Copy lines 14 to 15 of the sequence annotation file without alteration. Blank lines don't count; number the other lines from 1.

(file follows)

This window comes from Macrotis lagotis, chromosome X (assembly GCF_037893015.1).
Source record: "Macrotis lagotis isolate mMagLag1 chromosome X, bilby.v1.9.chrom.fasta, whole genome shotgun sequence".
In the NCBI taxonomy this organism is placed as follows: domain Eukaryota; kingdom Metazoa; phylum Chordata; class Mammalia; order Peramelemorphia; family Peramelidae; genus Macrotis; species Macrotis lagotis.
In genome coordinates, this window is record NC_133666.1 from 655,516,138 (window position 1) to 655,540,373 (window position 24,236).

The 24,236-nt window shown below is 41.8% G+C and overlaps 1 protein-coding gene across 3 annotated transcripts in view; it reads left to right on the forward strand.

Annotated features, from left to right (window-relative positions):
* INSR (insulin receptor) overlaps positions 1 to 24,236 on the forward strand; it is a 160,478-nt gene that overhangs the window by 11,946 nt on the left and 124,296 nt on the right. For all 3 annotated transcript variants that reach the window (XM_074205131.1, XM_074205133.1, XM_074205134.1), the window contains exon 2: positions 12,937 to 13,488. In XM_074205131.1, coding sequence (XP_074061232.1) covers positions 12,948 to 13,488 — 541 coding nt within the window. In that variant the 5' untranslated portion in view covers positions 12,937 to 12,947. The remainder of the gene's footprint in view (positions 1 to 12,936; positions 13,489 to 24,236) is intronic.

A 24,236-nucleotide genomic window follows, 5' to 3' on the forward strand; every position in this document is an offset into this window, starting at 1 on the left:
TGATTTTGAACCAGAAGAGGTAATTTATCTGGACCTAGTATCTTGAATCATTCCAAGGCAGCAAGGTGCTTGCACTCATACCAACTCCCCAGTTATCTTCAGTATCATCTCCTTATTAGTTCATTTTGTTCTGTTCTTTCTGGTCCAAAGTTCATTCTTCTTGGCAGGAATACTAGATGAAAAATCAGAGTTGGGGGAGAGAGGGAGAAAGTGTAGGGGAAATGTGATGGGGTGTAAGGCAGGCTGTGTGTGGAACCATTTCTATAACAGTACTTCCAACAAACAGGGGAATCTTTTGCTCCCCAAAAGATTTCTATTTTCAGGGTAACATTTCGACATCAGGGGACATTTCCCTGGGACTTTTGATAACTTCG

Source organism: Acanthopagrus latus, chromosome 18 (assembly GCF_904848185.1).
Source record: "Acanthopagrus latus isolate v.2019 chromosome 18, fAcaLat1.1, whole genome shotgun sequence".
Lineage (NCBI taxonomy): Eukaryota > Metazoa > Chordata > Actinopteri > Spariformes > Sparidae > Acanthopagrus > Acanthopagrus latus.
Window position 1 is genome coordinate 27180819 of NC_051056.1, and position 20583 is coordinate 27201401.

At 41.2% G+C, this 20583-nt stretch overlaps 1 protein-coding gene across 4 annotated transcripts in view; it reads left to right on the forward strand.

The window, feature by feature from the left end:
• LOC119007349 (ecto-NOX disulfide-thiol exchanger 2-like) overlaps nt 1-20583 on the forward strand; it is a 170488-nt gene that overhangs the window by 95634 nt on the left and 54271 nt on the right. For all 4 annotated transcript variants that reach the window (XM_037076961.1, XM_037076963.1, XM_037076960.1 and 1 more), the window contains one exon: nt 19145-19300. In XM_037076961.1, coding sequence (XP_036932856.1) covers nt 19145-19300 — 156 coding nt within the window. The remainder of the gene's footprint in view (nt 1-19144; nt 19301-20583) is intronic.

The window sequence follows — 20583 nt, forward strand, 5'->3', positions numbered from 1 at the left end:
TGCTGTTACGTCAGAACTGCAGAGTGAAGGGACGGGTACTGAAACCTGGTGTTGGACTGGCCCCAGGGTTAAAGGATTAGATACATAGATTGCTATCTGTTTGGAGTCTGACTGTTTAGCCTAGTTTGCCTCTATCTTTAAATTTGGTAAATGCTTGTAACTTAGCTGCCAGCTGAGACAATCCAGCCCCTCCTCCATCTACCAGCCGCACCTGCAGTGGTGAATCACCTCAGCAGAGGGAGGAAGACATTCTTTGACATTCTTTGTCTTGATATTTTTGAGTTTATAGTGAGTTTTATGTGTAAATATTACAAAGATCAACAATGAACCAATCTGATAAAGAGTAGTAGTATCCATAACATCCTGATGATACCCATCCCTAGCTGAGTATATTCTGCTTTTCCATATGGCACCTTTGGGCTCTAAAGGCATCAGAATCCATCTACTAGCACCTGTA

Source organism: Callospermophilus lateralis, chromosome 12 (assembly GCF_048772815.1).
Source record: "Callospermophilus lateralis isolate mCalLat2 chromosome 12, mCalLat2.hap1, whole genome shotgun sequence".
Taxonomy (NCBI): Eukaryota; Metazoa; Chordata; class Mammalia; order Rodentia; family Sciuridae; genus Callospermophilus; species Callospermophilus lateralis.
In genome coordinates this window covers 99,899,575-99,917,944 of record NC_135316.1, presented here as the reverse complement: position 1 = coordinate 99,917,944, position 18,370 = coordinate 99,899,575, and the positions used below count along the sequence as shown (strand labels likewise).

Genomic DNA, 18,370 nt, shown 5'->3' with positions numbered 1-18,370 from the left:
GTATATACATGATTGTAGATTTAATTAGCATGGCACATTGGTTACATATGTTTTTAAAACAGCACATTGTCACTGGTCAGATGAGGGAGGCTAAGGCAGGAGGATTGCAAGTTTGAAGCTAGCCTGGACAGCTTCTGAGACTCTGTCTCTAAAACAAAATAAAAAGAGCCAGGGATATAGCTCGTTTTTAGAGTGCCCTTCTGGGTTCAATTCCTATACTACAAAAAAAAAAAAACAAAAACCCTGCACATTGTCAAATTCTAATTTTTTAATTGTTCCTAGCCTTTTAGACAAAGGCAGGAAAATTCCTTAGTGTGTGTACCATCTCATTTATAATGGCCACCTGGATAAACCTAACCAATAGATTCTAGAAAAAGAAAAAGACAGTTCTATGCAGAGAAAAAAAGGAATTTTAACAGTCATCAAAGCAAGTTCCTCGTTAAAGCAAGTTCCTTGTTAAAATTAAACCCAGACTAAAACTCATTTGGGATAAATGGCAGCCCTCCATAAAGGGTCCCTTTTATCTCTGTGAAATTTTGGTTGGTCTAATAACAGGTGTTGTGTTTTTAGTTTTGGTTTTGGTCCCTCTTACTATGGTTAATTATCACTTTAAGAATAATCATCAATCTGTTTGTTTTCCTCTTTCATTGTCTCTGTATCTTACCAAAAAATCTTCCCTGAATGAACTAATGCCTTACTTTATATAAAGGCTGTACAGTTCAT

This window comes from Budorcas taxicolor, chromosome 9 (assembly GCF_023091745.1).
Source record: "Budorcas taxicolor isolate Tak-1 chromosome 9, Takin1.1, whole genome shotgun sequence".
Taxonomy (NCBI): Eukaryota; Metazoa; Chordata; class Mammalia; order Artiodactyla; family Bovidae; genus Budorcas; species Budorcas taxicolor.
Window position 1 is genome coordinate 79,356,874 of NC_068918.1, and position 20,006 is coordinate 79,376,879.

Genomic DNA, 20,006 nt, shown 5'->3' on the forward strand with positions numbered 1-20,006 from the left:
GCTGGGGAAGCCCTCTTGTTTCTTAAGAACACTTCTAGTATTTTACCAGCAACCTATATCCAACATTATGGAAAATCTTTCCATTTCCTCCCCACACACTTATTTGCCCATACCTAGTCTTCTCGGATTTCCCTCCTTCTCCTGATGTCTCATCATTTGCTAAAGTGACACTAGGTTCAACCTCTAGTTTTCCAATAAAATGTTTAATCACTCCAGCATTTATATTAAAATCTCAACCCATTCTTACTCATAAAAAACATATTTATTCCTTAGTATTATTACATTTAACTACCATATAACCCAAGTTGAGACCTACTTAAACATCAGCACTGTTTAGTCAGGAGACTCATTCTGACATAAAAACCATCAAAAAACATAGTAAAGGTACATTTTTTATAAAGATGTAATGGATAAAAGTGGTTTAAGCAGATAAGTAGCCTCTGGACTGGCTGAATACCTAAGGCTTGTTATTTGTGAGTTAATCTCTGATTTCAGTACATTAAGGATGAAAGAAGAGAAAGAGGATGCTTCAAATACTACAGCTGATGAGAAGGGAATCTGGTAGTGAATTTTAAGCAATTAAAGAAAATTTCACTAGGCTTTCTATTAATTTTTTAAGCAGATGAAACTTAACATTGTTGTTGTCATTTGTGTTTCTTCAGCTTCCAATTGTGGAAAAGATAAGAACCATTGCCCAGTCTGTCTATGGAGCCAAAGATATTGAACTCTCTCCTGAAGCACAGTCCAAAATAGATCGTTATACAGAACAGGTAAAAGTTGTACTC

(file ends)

At 41.2% G+C, this 20583-nt stretch overlaps 1 protein-coding gene across 4 annotated transcripts in view; it reads left to right on the forward strand.

The window, feature by feature from the left end: